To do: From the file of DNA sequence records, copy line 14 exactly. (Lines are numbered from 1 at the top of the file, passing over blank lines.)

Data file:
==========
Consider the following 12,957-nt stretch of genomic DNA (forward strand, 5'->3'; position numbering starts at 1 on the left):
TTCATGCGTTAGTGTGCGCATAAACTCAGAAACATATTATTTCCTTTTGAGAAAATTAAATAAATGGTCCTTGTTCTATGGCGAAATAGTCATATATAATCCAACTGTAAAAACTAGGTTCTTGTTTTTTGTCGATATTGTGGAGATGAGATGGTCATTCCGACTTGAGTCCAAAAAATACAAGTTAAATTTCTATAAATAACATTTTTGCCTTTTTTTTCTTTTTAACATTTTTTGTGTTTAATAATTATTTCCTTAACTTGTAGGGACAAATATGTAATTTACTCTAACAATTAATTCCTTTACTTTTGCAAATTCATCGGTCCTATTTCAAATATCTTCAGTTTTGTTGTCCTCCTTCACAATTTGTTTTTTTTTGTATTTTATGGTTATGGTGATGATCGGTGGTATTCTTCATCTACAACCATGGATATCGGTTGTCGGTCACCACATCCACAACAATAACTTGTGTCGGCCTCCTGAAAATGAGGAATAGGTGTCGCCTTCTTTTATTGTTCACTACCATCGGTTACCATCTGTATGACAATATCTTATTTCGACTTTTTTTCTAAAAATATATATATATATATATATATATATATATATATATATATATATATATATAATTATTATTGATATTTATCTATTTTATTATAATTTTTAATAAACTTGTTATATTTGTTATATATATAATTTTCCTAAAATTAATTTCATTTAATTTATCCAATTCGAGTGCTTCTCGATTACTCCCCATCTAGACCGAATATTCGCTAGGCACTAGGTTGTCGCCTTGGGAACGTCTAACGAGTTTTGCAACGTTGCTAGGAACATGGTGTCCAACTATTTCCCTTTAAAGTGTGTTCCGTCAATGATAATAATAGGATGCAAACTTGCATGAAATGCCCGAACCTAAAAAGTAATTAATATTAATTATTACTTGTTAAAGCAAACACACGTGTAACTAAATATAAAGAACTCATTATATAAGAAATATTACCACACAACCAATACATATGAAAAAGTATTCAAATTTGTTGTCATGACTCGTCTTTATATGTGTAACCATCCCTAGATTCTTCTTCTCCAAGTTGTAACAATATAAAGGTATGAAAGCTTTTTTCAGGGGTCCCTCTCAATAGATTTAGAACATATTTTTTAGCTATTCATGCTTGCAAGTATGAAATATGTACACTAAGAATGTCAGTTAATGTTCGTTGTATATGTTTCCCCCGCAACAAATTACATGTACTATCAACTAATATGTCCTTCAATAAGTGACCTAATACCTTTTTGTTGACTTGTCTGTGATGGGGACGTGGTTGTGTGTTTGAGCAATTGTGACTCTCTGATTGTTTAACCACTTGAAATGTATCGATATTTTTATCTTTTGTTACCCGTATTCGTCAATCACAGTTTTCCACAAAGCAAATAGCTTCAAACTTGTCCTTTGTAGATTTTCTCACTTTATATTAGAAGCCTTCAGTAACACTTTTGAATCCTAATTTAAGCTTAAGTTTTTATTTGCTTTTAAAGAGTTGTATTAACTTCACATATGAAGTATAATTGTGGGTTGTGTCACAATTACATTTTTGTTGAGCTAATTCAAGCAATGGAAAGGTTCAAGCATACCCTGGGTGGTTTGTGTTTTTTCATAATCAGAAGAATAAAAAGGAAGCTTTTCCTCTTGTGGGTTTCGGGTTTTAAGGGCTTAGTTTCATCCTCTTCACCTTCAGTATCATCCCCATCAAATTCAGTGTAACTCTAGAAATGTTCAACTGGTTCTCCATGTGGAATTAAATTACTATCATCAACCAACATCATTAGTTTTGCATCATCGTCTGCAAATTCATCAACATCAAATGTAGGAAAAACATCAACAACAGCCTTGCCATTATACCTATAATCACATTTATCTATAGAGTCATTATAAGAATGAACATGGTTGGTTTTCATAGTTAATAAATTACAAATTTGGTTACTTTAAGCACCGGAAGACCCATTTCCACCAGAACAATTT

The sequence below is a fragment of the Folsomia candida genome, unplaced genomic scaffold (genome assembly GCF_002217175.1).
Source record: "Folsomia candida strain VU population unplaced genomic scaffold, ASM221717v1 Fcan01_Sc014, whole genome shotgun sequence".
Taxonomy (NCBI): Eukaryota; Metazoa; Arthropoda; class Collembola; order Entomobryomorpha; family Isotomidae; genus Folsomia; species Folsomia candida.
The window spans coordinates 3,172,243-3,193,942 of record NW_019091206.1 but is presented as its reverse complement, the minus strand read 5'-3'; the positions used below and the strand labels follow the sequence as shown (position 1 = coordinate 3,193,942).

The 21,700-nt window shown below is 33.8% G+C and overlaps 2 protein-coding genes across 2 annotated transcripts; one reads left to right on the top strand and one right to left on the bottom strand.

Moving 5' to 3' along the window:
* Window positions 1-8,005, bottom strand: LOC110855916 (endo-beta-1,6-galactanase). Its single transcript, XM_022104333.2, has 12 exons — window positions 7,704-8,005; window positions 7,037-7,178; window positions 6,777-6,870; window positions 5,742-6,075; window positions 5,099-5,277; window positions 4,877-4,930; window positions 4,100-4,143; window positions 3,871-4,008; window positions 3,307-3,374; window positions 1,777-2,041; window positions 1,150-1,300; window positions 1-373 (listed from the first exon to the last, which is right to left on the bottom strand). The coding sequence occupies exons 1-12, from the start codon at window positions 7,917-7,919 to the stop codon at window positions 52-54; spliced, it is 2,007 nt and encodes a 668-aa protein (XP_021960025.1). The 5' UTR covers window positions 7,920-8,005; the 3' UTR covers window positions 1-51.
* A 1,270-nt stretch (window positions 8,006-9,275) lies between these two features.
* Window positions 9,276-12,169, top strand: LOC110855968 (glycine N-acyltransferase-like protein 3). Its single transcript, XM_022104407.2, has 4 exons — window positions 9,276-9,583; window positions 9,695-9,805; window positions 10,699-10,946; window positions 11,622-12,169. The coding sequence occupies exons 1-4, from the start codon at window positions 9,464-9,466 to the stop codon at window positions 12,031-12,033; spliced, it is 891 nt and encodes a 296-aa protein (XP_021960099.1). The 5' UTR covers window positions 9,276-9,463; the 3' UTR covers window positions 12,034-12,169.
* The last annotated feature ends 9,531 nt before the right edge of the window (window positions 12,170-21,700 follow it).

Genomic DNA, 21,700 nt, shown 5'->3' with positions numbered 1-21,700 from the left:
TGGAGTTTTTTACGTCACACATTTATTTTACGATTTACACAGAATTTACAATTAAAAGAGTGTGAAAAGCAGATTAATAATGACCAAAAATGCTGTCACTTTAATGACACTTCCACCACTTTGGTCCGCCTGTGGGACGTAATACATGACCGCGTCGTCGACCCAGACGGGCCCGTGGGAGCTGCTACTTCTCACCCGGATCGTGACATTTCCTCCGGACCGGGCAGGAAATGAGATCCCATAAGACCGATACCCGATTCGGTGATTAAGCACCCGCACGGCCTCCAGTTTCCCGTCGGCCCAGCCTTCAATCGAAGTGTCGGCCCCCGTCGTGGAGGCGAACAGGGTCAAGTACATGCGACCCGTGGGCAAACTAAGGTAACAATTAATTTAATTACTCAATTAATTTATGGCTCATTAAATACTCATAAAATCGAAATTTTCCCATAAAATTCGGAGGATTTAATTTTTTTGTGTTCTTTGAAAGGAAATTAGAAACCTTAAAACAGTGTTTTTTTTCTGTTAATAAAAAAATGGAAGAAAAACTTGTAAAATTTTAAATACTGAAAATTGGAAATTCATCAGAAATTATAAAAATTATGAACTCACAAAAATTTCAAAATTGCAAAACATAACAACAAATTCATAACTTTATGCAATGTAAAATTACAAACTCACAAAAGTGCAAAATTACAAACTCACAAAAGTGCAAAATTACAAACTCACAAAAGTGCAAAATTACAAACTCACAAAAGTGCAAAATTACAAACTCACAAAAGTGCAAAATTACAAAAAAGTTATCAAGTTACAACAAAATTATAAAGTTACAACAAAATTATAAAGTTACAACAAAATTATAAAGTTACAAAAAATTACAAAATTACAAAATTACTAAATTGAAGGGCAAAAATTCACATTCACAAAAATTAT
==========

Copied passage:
TGGAGTTTTTTACGTCACACATTTATTTTACGATTTACACAGAATTTACAATTAAAAGAGTGTGAAAAGCAGATTAATAATGACCAAAAATGCTGTCACTTTAATGACACTTCCACCACTTTGGTCCGCCTGTGGGACGTAATACATGACCGCGTCGTCGACCCAGACGGGCCCGTGGGAGCTGCTACTTCTCACCCGGATCGTGACATTTCCTCCGGACCGGGCAGGAAATGAGATCCCATAAGACCGATACCCGATTCGGTGATTAAGCACCCGCACGGCCTCCAGTTTCCCGTCGGCCCAGCCTTCAATCGAAGTGTCGGCCCCCGTCGTGGAGGCGAACAGGGTCAAGTACATGCGACCCGTGGGCAAACTAAGGTAACAATTAATTTAATTACTCAATTAATTTATGGCTCATTAAATACTCATAAAATCGAAATTTTCCCATAAAATTCGGAGGATTTAATTTTTTTGTGTTCTTTGAAAGGAAATTAGAAACCTTAAAACAGTGTTTTTTTTCTGTTAATAAAAAAATGGAAGAAAAACTTGTAAAATTTTAAATACTGAAAATTGGAAATTCATCAGAAATTATAAAAATTATGAACTCACAAAAATTTCAAAATTGCAAAACATAACAACAAATTCATAACTTTATGCAATGTAAAATTACAAACTCACAAAAGTGCAAAATTACAAACTCACAAAAGTGCAAAATTACAAACTCACAAAAGTGCAAAATTACAAACTCACAAAAGTGCAAAATTACAAACTCACAAAAGTGCAAAATTACAAAAAAGTTATCAAGTTACAACAAAATTATAAAGTTACAACAAAATTATAAAGTTACAACAAAATTATAAAGTTACAAAAAATTACAAAATTACAAAATTACTAAATTGAAGGGCAAAAATTCACATTCACAAAAATTAT